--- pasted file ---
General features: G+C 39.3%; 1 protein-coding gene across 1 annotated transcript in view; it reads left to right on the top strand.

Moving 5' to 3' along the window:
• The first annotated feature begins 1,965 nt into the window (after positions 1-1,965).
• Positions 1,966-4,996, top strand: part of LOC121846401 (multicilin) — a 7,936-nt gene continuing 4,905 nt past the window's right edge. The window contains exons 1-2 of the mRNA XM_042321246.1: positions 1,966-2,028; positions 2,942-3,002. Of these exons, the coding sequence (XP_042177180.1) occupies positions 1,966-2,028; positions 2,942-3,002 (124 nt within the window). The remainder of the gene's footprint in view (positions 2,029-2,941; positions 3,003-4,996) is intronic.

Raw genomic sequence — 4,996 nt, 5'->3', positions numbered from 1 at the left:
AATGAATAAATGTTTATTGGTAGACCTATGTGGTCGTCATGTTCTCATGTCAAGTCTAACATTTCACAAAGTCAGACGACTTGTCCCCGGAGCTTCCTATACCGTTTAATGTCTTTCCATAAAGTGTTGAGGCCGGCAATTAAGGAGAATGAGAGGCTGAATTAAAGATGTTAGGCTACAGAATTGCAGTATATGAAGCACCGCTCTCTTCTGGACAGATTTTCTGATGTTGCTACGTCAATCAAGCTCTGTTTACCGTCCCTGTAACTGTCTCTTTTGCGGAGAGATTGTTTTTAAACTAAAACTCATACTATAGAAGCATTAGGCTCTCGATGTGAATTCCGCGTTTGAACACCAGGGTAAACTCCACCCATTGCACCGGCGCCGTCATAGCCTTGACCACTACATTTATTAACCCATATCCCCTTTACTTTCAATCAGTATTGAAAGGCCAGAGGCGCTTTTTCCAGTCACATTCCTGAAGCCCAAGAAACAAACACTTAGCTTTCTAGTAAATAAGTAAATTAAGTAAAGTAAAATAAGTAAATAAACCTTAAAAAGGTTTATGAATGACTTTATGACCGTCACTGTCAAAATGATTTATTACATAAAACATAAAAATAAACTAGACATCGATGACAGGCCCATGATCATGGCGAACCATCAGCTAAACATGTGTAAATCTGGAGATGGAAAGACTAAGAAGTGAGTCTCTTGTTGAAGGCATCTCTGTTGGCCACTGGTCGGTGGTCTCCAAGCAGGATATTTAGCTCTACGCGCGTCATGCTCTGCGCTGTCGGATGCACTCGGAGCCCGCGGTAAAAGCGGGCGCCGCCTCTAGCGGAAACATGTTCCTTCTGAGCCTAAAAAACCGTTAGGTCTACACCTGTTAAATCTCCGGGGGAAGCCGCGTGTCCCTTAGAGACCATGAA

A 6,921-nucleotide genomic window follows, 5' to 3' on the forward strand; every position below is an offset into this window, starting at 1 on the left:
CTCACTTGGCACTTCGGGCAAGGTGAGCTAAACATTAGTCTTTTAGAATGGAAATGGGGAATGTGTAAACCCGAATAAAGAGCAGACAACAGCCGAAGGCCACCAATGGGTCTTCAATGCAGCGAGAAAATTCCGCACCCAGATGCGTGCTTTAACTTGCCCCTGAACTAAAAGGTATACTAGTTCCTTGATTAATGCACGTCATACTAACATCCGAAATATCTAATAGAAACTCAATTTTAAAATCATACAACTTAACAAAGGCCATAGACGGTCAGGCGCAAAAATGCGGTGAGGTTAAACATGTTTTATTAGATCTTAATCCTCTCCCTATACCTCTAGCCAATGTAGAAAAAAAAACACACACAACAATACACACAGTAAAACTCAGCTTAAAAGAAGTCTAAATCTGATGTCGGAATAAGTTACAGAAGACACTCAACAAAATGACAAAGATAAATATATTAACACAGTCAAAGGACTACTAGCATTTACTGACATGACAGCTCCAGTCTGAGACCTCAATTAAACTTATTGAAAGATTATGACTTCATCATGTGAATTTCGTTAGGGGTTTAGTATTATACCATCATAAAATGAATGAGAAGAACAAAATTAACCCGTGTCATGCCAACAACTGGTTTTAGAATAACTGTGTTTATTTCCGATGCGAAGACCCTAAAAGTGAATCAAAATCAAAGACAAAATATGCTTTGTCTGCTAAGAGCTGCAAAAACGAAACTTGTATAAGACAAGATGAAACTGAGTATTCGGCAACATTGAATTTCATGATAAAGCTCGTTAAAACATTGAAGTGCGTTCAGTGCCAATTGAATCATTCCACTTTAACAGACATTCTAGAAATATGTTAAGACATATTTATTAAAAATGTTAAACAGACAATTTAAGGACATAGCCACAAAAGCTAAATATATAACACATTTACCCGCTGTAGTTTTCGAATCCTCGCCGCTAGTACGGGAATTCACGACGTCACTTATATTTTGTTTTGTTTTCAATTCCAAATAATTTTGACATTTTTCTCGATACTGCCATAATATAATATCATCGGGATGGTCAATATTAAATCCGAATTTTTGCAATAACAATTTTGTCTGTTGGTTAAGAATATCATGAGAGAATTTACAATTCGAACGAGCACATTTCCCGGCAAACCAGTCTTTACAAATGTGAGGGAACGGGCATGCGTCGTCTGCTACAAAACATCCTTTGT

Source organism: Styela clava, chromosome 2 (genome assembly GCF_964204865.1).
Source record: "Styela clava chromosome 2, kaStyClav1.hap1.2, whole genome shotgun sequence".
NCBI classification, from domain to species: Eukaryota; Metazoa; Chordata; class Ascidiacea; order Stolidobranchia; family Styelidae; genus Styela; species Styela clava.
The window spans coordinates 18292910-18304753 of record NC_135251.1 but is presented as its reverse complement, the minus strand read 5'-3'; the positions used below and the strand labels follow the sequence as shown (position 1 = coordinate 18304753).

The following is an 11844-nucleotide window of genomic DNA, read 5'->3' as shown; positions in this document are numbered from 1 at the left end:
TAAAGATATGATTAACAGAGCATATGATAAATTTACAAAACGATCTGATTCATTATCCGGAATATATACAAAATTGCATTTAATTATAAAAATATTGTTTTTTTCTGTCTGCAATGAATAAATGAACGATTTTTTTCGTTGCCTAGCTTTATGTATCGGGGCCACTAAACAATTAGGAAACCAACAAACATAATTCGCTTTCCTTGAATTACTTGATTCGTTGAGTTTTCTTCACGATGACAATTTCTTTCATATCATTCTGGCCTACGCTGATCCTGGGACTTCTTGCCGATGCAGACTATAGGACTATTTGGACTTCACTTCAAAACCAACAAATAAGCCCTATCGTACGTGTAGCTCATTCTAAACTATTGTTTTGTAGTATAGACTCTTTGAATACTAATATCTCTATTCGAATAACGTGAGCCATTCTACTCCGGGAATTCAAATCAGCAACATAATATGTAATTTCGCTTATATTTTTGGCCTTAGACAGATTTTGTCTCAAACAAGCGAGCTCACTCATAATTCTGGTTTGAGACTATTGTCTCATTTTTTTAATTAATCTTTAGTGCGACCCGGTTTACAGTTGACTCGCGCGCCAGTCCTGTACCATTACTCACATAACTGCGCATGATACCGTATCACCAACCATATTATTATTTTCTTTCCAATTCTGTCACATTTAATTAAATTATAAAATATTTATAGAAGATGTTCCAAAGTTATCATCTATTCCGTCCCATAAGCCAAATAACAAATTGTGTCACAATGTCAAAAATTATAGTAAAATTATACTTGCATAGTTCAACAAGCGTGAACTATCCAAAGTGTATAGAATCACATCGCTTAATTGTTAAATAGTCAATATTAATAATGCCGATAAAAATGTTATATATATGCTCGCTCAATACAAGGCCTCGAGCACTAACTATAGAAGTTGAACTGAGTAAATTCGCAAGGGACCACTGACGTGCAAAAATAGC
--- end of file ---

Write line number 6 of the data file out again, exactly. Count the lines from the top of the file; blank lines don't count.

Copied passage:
AATGAATAAATGTTTATTGGTAGACCTATGTGGTCGTCATGTTCTCATGTCAAGTCTAACATTTCACAAAGTCAGACGACTTGTCCCCGGAGCTTCCTATACCGTTTAATGTCTTTCCATAAAGTGTTGAGGCCGGCAATTAAGGAGAATGAGAGGCTGAATTAAAGATGTTAGGCTACAGAATTGCAGTATATGAAGCACCGCTCTCTTCTGGACAGATTTTCTGATGTTGCTACGTCAATCAAGCTCTGTTTACCGTCCCTGTAACTGTCTCTTTTGCGGAGAGATTGTTTTTAAACTAAAACTCATACTATAGAAGCATTAGGCTCTCGATGTGAATTCCGCGTTTGAACACCAGGGTAAACTCCACCCATTGCACCGGCGCCGTCATAGCCTTGACCACTACATTTATTAACCCATATCCCCTTTACTTTCAATCAGTATTGAAAGGCCAGAGGCGCTTTTTCCAGTCACATTCCTGAAGCCCAAGAAACAAACACTTAGCTTTCTAGTAAATAAGTAAATTAAGTAAAGTAAAATAAGTAAATAAACCTTAAAAAGGTTTATGAATGACTTTATGACCGTCACTGTCAAAATGATTTATTACATAAAACATAAAAATAAACTAGACATCGATGACAGGCCCATGATCATGGCGAACCATCAGCTAAACATGTGTAAATCTGGAGATGGAAAGACTAAGAAGTGAGTCTCTTGTTGAAGGCATCTCTGTTGGCCACTGGTCGGTGGTCTCCAAGCAGGATATTTAGCTCTACGCGCGTCATGCTCTGCGCTGTCGGATGCACTCGGAGCCCGCGGTAAAAGCGGGCGCCGCCTCTAGCGGAAACATGTTCCTTCTGAGCCTAAAAAACCGTTAGGTCTACACCTGTTAAATCTCCGGGGGAAGCCGCGTGTCCCTTAGAGACCATGAA